“Paralegals often assist in drafting pleadings and correspondence, monitoring cases to ensure adequate progress and compliance with deadlines and handling day-to-day communication with clients and third parties in their caseload where an attorney's personal involvement isn't necessary,” Fulk says.
What does a law clerk do?
While some law clerks often do many of the same tasks as paralegals, they are generally used for more in-depth analysis and legal review alongside attorneys or with judges.
“Law clerks, also called judicial assistants, help lawyers and/or judges in case management, drafting of opinions and orders, conducting legal research, procedural requirements, verifying case citations and determining legal alternatives or options,” explains Collen Clark, an attorney at Schmidt & Clark.
Where do these roles fit into the legal system?
Clark believes both law clerks and paralegals are essential to the practice of law.
“Both professions help keep the balance of the whole justice system,” Clark says. “Law clerks and paralegals are the keepers of the judiciary system and are significant contributors to ensuring public accountability.”
In this respect, their work reflects, positively or otherwise, on the legal firm or judicial bench that employs them.
“In the legal system, both clerks and paralegals are considered agents of their employers,” says Ard Ardalan, a former paralegal and current practicing attorney at Ardalan Law Firm. “A paralegal or clerk can bind the law firm that they work for by making representations on behalf of the attorney.”
Aharoni Schmidt finds that well-functioning legal firms use staff according to their client needs and budget.
“Efficient law firms utilize every member of the team to get the client the best, most thorough, and highest quality of service,” Aharoni Schmidt explains. “It doesn't make sense to have a $400/hour attorney spending time doing administrative tasks—both for law firm profit and also for the client's wallet!”
What does it take to become a law clerk or paralegal?
The pathway for a law clerk is usually one that includes studying to become an attorney, and in most cases, completing a law degree, as well as passing the bar.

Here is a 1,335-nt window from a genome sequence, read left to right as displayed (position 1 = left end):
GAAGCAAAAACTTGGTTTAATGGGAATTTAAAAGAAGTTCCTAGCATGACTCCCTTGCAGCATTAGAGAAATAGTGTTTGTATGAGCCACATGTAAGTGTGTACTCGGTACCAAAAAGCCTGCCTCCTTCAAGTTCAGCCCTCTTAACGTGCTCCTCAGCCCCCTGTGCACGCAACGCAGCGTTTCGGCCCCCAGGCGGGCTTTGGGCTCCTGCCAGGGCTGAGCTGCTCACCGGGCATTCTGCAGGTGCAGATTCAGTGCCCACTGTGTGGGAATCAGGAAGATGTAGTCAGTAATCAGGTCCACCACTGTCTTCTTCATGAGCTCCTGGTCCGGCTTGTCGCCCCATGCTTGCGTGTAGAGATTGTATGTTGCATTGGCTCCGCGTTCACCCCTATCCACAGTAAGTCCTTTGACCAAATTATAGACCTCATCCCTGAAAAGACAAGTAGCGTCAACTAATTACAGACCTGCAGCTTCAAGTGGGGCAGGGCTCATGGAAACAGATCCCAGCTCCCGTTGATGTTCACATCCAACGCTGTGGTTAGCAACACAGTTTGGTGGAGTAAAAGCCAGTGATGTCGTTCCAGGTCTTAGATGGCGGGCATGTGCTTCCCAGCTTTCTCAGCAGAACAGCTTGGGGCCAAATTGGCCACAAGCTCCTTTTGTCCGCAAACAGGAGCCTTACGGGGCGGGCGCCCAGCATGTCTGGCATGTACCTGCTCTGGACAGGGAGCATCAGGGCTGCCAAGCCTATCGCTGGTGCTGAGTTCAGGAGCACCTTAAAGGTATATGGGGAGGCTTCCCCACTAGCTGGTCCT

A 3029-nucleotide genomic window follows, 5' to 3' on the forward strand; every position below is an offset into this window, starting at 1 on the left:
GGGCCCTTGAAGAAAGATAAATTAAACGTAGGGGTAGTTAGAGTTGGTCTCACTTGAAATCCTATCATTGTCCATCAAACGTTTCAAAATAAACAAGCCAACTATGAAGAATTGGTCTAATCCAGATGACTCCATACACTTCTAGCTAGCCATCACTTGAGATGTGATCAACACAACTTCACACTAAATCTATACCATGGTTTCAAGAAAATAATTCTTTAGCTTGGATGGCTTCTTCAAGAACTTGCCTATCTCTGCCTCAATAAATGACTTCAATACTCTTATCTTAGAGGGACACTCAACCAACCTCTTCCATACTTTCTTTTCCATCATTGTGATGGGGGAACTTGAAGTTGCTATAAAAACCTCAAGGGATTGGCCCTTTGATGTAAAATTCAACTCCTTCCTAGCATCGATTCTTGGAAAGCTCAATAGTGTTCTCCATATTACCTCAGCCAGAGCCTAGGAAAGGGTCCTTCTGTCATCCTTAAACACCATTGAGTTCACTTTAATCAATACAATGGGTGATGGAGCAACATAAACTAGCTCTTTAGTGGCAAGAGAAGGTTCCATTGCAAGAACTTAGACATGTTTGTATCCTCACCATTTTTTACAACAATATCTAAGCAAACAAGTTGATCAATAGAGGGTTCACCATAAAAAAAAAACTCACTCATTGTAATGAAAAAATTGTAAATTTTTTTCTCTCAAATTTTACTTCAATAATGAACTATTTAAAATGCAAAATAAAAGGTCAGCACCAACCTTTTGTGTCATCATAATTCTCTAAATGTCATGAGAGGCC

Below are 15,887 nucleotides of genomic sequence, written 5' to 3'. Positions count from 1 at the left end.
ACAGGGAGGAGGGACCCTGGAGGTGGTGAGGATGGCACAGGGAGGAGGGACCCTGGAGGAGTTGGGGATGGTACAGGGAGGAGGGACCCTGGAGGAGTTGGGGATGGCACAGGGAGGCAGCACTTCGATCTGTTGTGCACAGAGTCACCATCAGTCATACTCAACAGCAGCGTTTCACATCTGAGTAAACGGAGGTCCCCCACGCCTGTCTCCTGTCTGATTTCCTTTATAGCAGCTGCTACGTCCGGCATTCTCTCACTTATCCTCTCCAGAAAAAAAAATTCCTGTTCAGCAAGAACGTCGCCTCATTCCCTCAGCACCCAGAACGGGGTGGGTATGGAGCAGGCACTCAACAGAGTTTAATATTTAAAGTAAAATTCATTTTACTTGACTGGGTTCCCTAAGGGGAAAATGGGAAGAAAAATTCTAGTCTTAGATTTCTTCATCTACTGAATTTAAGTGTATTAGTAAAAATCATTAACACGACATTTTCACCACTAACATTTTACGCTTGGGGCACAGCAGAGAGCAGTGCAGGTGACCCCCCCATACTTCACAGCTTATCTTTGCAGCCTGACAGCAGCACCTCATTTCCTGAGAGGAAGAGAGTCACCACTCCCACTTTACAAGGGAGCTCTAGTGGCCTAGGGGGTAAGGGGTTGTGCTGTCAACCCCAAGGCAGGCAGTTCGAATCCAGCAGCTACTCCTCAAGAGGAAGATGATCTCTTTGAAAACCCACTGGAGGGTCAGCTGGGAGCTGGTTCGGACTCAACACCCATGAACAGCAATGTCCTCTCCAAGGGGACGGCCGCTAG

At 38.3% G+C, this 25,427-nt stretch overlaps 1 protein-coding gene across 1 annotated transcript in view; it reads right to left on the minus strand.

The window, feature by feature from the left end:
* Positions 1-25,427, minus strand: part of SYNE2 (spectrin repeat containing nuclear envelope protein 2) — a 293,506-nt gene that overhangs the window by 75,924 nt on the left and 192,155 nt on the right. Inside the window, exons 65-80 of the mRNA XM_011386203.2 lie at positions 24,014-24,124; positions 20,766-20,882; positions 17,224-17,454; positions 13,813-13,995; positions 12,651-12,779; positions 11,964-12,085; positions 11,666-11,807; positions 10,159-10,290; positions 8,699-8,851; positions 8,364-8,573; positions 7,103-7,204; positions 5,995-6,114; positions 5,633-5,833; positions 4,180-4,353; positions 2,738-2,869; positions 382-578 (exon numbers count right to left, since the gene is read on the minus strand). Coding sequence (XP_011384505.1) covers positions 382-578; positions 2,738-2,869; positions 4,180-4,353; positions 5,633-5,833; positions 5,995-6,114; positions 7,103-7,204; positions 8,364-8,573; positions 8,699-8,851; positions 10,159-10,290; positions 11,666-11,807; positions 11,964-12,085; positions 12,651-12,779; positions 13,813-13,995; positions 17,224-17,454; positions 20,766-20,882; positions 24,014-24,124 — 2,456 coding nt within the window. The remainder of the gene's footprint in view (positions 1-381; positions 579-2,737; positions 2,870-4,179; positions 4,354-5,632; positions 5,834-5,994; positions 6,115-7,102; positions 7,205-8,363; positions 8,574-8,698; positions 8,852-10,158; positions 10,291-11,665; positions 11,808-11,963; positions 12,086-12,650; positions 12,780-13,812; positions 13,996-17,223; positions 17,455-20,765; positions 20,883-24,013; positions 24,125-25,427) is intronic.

“Aside from having a law degree, legal clerks may be required by judges to pass the bar exams,” says Clark.
The education path for a paralegal is not as long as that of a law clerk, and can be a combination of experience, education and training. Currently only one state (California) requires paralegals to obtain and hold a license to practice, which means most states leave training and education requirements for working as a paralegal up to employers. That said, most paralegals have at least an Associate’s degree. Claire Westbrook, founder of LSAT Prep Hero, says new paralegals typically have a mix of education and training as they get established in the field.
“Paralegals need at least an Associate's degree, at least 6 months of in-house paralegal training and typically at least 3 years of experience being supervised by an attorney,” Westbrook says.
To see what the paralegal requirements are for your state, visit the American Bar Association’s Educational Information for Paralegals page.
Is a legal career in your future?
Think a career working in the justice system sounds like a match for your skills and interests? Becoming a paralegal is an excellent way to get yourself established in this field in comparatively short order. If you’d like to learn more about what the process of becoming a paralegal entails, start with our article “How to Become a Paralegal: 4 Steps to Start Your Legal Career.”